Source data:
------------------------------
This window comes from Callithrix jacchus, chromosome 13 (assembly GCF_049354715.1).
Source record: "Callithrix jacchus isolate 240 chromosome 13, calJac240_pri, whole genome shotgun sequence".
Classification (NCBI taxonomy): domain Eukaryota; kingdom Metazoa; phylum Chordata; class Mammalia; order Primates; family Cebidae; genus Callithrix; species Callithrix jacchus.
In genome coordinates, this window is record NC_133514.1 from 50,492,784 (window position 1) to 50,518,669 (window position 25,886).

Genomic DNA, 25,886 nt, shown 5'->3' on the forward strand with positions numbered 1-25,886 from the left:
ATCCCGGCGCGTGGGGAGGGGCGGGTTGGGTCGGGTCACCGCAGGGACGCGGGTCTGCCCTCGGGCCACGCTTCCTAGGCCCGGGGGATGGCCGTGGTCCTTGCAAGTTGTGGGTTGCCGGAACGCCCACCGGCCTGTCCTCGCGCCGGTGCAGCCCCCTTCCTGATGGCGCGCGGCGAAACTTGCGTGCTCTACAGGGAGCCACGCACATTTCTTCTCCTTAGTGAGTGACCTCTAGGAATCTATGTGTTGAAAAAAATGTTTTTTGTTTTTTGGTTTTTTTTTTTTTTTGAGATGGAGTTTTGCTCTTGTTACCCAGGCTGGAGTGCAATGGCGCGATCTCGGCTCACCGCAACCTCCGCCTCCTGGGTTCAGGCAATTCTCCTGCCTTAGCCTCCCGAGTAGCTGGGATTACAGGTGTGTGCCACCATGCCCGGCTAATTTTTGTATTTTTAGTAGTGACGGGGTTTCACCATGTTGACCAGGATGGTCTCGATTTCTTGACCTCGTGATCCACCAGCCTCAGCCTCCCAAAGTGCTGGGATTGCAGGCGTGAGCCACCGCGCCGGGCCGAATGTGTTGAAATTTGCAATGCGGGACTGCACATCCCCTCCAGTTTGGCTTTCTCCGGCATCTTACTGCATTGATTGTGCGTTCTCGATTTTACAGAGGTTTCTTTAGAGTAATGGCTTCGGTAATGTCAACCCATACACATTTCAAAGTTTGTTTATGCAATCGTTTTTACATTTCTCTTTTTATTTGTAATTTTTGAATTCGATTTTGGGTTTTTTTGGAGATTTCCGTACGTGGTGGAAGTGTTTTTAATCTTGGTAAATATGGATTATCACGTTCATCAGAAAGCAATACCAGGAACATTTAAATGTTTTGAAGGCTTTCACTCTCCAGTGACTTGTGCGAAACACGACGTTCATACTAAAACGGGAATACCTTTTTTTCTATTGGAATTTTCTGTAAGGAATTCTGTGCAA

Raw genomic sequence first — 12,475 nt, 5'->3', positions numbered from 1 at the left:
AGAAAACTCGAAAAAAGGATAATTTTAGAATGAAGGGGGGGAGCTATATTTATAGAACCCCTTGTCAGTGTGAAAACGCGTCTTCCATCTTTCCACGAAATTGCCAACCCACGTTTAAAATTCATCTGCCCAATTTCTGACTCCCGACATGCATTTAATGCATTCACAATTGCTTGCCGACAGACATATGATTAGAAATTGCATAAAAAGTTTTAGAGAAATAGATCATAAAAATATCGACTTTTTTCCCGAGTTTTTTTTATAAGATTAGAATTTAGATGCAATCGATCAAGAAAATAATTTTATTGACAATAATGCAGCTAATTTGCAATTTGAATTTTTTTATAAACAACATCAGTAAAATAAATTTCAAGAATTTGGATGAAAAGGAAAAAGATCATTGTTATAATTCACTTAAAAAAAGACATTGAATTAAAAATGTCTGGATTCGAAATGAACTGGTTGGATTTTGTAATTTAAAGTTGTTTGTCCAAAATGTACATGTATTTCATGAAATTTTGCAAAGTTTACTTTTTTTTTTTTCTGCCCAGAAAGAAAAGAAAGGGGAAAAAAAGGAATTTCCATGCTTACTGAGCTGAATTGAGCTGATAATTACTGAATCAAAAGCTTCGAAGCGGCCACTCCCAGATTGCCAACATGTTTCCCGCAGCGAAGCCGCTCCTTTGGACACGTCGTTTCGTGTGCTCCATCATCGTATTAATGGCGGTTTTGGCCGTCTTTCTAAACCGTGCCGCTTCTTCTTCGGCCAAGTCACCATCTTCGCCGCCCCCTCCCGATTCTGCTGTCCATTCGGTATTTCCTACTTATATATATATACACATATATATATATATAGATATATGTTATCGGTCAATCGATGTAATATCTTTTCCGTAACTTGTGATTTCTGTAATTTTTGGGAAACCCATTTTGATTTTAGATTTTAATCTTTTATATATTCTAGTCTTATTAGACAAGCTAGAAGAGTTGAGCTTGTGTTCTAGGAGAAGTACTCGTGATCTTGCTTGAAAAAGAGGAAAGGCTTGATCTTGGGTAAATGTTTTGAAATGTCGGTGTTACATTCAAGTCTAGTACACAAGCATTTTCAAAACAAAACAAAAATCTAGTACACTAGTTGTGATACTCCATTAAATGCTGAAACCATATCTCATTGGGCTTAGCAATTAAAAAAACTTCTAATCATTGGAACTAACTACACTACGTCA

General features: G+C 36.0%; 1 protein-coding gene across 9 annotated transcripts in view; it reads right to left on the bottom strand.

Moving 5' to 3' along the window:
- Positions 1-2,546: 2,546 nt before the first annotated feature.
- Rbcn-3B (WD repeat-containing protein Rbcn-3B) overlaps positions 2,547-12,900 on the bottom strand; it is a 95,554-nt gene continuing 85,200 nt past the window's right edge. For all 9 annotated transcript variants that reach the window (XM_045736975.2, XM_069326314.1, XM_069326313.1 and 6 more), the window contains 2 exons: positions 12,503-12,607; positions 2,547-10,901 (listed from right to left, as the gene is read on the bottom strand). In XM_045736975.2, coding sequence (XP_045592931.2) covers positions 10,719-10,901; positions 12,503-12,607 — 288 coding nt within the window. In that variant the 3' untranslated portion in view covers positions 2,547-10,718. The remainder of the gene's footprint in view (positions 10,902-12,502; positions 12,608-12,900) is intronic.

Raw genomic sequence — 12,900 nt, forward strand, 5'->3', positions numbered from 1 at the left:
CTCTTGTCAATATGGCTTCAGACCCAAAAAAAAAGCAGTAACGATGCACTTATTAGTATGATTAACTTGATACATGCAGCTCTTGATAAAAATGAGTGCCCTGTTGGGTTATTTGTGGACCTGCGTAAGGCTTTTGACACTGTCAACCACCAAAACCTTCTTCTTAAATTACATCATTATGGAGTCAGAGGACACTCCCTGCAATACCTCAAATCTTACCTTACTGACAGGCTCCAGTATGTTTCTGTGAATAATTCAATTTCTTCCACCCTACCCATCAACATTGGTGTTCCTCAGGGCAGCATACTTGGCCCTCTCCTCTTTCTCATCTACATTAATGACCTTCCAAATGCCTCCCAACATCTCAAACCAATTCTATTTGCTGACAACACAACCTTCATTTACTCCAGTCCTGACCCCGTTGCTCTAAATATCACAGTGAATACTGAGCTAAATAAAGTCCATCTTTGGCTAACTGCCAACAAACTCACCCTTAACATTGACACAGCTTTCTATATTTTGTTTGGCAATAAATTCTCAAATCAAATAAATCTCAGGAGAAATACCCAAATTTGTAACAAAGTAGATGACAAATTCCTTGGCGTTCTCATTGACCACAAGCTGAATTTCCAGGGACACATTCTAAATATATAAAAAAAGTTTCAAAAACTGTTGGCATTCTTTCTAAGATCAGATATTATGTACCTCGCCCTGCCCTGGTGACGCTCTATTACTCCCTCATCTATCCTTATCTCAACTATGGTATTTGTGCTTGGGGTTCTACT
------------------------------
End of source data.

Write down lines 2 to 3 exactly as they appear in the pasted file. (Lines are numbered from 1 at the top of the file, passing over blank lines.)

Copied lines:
Source record: "Callithrix jacchus isolate 240 chromosome 13, calJac240_pri, whole genome shotgun sequence".
Classification (NCBI taxonomy): domain Eukaryota; kingdom Metazoa; phylum Chordata; class Mammalia; order Primates; family Cebidae; genus Callithrix; species Callithrix jacchus.